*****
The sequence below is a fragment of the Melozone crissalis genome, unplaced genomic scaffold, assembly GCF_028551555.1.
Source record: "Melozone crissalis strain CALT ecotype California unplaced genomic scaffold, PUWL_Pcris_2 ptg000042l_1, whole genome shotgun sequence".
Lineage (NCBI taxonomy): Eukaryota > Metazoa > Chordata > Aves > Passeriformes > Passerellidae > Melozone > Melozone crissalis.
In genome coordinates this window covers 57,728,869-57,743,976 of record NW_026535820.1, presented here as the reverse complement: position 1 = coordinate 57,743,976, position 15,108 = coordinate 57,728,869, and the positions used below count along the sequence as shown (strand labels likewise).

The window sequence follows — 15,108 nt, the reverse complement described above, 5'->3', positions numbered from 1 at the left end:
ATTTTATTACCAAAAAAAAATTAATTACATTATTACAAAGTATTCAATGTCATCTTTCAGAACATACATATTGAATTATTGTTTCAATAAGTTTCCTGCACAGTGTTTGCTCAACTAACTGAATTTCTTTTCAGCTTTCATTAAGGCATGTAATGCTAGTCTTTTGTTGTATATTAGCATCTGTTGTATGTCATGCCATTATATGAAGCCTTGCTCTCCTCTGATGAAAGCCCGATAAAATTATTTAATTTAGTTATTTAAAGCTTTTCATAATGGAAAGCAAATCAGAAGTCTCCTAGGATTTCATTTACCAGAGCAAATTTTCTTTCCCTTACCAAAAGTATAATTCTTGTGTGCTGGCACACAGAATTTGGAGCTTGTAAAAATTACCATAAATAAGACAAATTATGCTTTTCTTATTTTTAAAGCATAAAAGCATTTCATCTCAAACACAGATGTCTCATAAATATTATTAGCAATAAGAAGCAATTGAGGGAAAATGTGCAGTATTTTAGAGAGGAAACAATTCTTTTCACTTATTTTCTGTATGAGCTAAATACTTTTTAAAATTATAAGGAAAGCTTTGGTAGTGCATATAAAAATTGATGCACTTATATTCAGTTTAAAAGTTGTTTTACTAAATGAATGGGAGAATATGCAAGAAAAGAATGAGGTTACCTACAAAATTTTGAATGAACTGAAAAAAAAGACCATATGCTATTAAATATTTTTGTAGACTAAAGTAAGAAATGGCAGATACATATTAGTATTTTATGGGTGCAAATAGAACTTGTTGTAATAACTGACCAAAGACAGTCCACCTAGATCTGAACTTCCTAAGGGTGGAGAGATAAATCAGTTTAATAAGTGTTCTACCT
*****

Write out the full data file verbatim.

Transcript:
The sequence below is a fragment of the Melozone crissalis genome, unplaced genomic scaffold, assembly GCF_028551555.1.
Source record: "Melozone crissalis strain CALT ecotype California unplaced genomic scaffold, PUWL_Pcris_2 ptg000042l_1, whole genome shotgun sequence".
Lineage (NCBI taxonomy): Eukaryota > Metazoa > Chordata > Aves > Passeriformes > Passerellidae > Melozone > Melozone crissalis.
In genome coordinates this window covers 57,728,869-57,743,976 of record NW_026535820.1, presented here as the reverse complement: position 1 = coordinate 57,743,976, position 15,108 = coordinate 57,728,869, and the positions used below count along the sequence as shown (strand labels likewise).

The window sequence follows — 15,108 nt, the reverse complement described above, 5'->3', positions numbered from 1 at the left end:
ATTTTATTACCAAAAAAAAATTAATTACATTATTACAAAGTATTCAATGTCATCTTTCAGAACATACATATTGAATTATTGTTTCAATAAGTTTCCTGCACAGTGTTTGCTCAACTAACTGAATTTCTTTTCAGCTTTCATTAAGGCATGTAATGCTAGTCTTTTGTTGTATATTAGCATCTGTTGTATGTCATGCCATTATATGAAGCCTTGCTCTCCTCTGATGAAAGCCCGATAAAATTATTTAATTTAGTTATTTAAAGCTTTTCATAATGGAAAGCAAATCAGAAGTCTCCTAGGATTTCATTTACCAGAGCAAATTTTCTTTCCCTTACCAAAAGTATAATTCTTGTGTGCTGGCACACAGAATTTGGAGCTTGTAAAAATTACCATAAATAAGACAAATTATGCTTTTCTTATTTTTAAAGCATAAAAGCATTTCATCTCAAACACAGATGTCTCATAAATATTATTAGCAATAAGAAGCAATTGAGGGAAAATGTGCAGTATTTTAGAGAGGAAACAATTCTTTTCACTTATTTTCTGTATGAGCTAAATACTTTTTAAAATTATAAGGAAAGCTTTGGTAGTGCATATAAAAATTGATGCACTTATATTCAGTTTAAAAGTTGTTTTACTAAATGAATGGGAGAATATGCAAGAAAAGAATGAGGTTACCTACAAAATTTTGAATGAACTGAAAAAAAAGACCATATGCTATTAAATATTTTTGTAGACTAAAGTAAGAAATGGCAGATACATATTAGTATTTTATGGGTGCAAATAGAACTTGTTGTAATAACTGACCAAAGACAGTCCACCTAGATCTGAACTTCCTAAGGGTGGAGAGATAAATCAGTTTAATAAGTGTTCTACCT